Online CES Moves to Jan. 11-14

The 2021 CES event, which is going online and was scheduled to start Jan. 6, is moving back to Jan. 11-14, organizers announced.

The new schedule is:

  • Jan. 11: Exclusive media-only access
  • Jan. 12: Exhibitor showcase and conference programming
  • Jan. 13: Exhibitor showcase and conference programming
  • Jan. 14: Conference programming

 

Owned and produced by the Consumer Technology Association, CES 2021 will be an all-digital experience connecting exhibitors, customers, thought leaders and media from around the world. CES 2021 will allow participants to hear from technology innovators, see cutting-edge technologies and the latest product launches, and engage with global brands and startups from around the world, according to organizers.

For more than 50 years, CES has spotlighted technology. Visit CES.tech for all CES 2021 updates.

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Report: Baby Boomers Slow to Adopt New Technology

Baby boomers, by conventional wisdom, are not entirely nondigital ⁠— they were, after all, the pioneers of adopting home computers — but at this point in their lives, they’re a bit more reluctant about adopting newer technologies.

That’s the genesis of a new eMarketer report that found increased use of voice assistants and smart-home devices has largely skipped consumers born between 1946 and 1964.

The report’s author, Mark Dolliver, writes that along with concerns about privacy, lagging tech adoption among boomers relates to ongoing indifference regarding adoption of new things.

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eMarketer cited a surge in voice-activated technology, which Dolliver said ought to have appeal for older boomers, whose ability to read a small screen and manipulate a tiny virtual keyboard may be declining. Yet boomers who own smartphones have lagged in using the voice assistant functions on devices.

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“We estimate that 38.6% of smartphone boomers will use the voice assistant this year, vs. 49.0% of Gen Xers and 53.1% of millennials,” Dolliver wrote.

The report also claims boomers have scant adoption of smart-home technology, such as monitoring devices, Internet-connected home thermostats and smart appliances. According to a September 2019 AARP survey, penetration of such devices was lowest among the oldest boomers (who might benefit from them most) — falling from 11% among 50- to 59-year-olds, to 10% among 60- to 69-year-olds and to 7% among those ages 70 and older. Boomers also lag in adopting smart speakers, which bump up against their chronic worry about digital privacy.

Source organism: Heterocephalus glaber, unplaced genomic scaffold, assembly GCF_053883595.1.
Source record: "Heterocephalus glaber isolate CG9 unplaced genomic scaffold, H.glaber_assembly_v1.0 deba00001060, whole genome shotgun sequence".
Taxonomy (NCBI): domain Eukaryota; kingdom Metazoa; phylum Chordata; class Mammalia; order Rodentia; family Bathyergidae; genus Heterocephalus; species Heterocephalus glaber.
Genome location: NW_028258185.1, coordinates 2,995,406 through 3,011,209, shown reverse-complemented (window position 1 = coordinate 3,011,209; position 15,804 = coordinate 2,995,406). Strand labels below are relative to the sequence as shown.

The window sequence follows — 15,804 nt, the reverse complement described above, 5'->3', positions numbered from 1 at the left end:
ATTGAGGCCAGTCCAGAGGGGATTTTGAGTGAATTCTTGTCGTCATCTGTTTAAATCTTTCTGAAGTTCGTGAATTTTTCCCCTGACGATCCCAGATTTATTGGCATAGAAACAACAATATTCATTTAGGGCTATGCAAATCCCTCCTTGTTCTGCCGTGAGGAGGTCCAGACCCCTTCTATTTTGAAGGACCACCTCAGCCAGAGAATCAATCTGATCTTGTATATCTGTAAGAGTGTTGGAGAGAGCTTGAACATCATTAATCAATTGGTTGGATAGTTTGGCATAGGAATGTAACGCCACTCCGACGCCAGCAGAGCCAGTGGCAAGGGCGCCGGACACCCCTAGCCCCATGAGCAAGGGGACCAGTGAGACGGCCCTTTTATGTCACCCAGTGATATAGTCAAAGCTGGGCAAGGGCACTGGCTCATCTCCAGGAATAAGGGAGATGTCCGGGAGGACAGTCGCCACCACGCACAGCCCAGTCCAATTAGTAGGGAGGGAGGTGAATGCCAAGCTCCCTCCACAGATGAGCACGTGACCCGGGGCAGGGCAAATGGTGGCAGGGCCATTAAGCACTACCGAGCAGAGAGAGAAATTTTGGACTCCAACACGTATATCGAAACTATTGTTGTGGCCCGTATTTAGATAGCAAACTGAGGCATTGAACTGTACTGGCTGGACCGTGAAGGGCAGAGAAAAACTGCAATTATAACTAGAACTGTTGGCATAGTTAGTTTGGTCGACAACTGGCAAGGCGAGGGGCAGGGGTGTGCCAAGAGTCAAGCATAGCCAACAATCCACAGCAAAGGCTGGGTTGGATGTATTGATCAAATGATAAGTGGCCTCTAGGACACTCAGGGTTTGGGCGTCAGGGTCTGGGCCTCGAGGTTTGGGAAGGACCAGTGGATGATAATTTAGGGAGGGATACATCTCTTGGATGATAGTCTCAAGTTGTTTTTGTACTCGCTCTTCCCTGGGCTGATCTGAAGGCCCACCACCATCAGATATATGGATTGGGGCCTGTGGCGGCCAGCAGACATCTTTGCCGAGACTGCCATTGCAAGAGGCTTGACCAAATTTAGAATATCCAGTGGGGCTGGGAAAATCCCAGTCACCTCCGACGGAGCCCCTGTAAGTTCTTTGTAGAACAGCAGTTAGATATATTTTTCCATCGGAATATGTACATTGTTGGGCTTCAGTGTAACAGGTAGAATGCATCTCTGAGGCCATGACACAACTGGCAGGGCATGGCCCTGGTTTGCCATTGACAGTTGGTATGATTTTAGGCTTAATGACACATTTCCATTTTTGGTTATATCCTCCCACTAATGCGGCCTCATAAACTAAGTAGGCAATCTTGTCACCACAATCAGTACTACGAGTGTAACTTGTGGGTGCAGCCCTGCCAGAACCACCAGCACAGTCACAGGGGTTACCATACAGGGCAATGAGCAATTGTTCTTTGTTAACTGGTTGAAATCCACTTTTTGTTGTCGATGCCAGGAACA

“We expect just 17.6% of boomers to own smart speakers this year, barely half the device’s penetration among Gen Xers,” Dolliver wrote.

When boomers and seniors do try a new technology and find practical benefit in it, they’re like to stick with it, according to Dr. Alison Bryant, SVP of research at AARP.

“They may not literally be the first kid on the block to adopt it,” Bryant said. “But once they do, they will use it if it’s of value to them. And they have the discretionary income to actually purchase it.”

Parks: Americans Value Technology More Than Ever

Sometimes it take crisis to underscore the value of science and technology.

New data from Parks Associates suggests 53% of U.S. broadband households claim they value technology more now than before, following the outbreak of the coronavirus and the resulting social distancing and shelter-in-place orders across the country.

Parks, in an online survey fielded between March 8 and April 3 to heads of domestic broadband households, found that only 28% of seniors aged 75 and older are self-quarantining, while 70% of consumers overall said they are following social distancing rules, and 30% said they are following shelter-in-place orders or are otherwise self-quarantining.

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The report suggests that increased home confinement has resulted in greater awareness and appreciation for technology. Survey respondents said their intention to purchase consumer electronics in the next 12 months has risen 5% compared with the year prior. More than 20% of respondents said they have subscribed to at least one new OTT video service within the past three months.

“2020 marks an unprecedented time in U.S. and global history. COVID-19 has impacted global supply chains, worldwide businesses, and consumer spending,” senior analyst Kristen Hanich said in a statement. “It has prompted exceptional actions from regulators in terms of both public health and monetary and fiscal policy.”